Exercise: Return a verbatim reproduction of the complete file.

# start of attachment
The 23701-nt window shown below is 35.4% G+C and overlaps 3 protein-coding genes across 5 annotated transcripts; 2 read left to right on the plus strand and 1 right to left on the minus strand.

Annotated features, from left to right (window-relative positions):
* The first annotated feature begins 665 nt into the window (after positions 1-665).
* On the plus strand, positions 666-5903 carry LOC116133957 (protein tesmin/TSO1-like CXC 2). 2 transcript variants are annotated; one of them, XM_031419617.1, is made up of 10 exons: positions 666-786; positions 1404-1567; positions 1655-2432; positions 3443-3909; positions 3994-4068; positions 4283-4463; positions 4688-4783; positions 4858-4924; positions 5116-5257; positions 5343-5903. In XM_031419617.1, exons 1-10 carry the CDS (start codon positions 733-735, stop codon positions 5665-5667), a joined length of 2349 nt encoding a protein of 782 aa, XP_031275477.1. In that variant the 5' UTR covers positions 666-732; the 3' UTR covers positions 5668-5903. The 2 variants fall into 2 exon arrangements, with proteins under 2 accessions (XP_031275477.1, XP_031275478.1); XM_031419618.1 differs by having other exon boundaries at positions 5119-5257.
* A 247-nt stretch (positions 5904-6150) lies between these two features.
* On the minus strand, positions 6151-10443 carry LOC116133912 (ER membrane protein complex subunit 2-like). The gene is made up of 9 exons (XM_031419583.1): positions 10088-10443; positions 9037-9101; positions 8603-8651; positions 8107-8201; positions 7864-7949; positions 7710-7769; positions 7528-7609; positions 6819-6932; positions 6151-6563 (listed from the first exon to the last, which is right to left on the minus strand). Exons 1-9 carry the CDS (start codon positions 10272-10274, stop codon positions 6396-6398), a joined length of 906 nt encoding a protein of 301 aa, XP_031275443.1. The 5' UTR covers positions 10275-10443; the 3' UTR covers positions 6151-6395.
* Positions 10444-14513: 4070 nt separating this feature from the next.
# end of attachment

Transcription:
The 23701-nt window shown below is 35.4% G+C and overlaps 3 protein-coding genes across 5 annotated transcripts; 2 read left to right on the plus strand and 1 right to left on the minus strand.

Annotated features, from left to right (window-relative positions):
* The first annotated feature begins 665 nt into the window (after positions 1-665).
* On the plus strand, positions 666-5903 carry LOC116133957 (protein tesmin/TSO1-like CXC 2). 2 transcript variants are annotated; one of them, XM_031419617.1, is made up of 10 exons: positions 666-786; positions 1404-1567; positions 1655-2432; positions 3443-3909; positions 3994-4068; positions 4283-4463; positions 4688-4783; positions 4858-4924; positions 5116-5257; positions 5343-5903. In XM_031419617.1, exons 1-10 carry the CDS (start codon positions 733-735, stop codon positions 5665-5667), a joined length of 2349 nt encoding a protein of 782 aa, XP_031275477.1. In that variant the 5' UTR covers positions 666-732; the 3' UTR covers positions 5668-5903. The 2 variants fall into 2 exon arrangements, with proteins under 2 accessions (XP_031275477.1, XP_031275478.1); XM_031419618.1 differs by having other exon boundaries at positions 5119-5257.
* A 247-nt stretch (positions 5904-6150) lies between these two features.
* On the minus strand, positions 6151-10443 carry LOC116133912 (ER membrane protein complex subunit 2-like). The gene is made up of 9 exons (XM_031419583.1): positions 10088-10443; positions 9037-9101; positions 8603-8651; positions 8107-8201; positions 7864-7949; positions 7710-7769; positions 7528-7609; positions 6819-6932; positions 6151-6563 (listed from the first exon to the last, which is right to left on the minus strand). Exons 1-9 carry the CDS (start codon positions 10272-10274, stop codon positions 6396-6398), a joined length of 906 nt encoding a protein of 301 aa, XP_031275443.1. The 5' UTR covers positions 10275-10443; the 3' UTR covers positions 6151-6395.
* Positions 10444-14513: 4070 nt separating this feature from the next.